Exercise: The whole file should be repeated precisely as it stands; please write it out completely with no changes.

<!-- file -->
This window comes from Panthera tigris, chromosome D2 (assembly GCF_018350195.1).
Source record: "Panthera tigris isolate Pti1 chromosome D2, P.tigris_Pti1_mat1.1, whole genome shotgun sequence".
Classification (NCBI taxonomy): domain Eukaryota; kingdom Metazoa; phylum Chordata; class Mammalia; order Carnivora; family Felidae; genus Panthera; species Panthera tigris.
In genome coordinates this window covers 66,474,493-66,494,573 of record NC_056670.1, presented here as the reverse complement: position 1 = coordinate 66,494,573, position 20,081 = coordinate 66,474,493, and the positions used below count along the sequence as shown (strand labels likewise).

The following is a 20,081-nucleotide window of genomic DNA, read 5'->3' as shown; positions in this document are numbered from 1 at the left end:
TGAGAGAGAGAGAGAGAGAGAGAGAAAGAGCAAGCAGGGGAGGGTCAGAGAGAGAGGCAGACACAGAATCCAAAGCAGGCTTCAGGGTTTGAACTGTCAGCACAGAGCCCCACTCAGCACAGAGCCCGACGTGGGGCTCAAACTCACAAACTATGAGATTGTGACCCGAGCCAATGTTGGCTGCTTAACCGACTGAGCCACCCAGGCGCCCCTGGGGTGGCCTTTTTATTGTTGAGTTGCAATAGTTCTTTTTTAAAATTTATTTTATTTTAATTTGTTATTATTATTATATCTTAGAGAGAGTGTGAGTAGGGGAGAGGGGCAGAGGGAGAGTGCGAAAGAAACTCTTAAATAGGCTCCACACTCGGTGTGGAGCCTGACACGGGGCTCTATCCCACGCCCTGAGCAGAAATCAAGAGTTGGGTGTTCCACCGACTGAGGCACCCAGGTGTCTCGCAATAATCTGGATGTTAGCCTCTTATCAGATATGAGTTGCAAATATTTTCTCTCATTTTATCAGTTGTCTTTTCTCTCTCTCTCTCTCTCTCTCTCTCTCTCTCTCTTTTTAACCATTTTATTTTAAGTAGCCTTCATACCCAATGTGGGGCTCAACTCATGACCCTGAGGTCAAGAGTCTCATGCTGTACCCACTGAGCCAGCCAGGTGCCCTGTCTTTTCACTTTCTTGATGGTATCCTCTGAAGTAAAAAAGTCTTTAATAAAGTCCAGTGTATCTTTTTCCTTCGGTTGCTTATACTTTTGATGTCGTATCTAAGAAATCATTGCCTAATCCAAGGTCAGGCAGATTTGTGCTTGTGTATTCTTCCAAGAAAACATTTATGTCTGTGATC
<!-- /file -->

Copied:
This window comes from Panthera tigris, chromosome D2 (assembly GCF_018350195.1).
Source record: "Panthera tigris isolate Pti1 chromosome D2, P.tigris_Pti1_mat1.1, whole genome shotgun sequence".
Classification (NCBI taxonomy): domain Eukaryota; kingdom Metazoa; phylum Chordata; class Mammalia; order Carnivora; family Felidae; genus Panthera; species Panthera tigris.
In genome coordinates this window covers 66,474,493-66,494,573 of record NC_056670.1, presented here as the reverse complement: position 1 = coordinate 66,494,573, position 20,081 = coordinate 66,474,493, and the positions used below count along the sequence as shown (strand labels likewise).

The following is a 20,081-nucleotide window of genomic DNA, read 5'->3' as shown; positions in this document are numbered from 1 at the left end:
TGAGAGAGAGAGAGAGAGAGAGAGAAAGAGCAAGCAGGGGAGGGTCAGAGAGAGAGGCAGACACAGAATCCAAAGCAGGCTTCAGGGTTTGAACTGTCAGCACAGAGCCCCACTCAGCACAGAGCCCGACGTGGGGCTCAAACTCACAAACTATGAGATTGTGACCCGAGCCAATGTTGGCTGCTTAACCGACTGAGCCACCCAGGCGCCCCTGGGGTGGCCTTTTTATTGTTGAGTTGCAATAGTTCTTTTTTAAAATTTATTTTATTTTAATTTGTTATTATTATTATATCTTAGAGAGAGTGTGAGTAGGGGAGAGGGGCAGAGGGAGAGTGCGAAAGAAACTCTTAAATAGGCTCCACACTCGGTGTGGAGCCTGACACGGGGCTCTATCCCACGCCCTGAGCAGAAATCAAGAGTTGGGTGTTCCACCGACTGAGGCACCCAGGTGTCTCGCAATAATCTGGATGTTAGCCTCTTATCAGATATGAGTTGCAAATATTTTCTCTCATTTTATCAGTTGTCTTTTCTCTCTCTCTCTCTCTCTCTCTCTCTCTCTCTCTTTTTAACCATTTTATTTTAAGTAGCCTTCATACCCAATGTGGGGCTCAACTCATGACCCTGAGGTCAAGAGTCTCATGCTGTACCCACTGAGCCAGCCAGGTGCCCTGTCTTTTCACTTTCTTGATGGTATCCTCTGAAGTAAAAAAGTCTTTAATAAAGTCCAGTGTATCTTTTTCCTTCGGTTGCTTATACTTTTGATGTCGTATCTAAGAAATCATTGCCTAATCCAAGGTCAGGCAGATTTGTGCTTGTGTATTCTTCCAAGAAAACATTTATGTCTGTGATC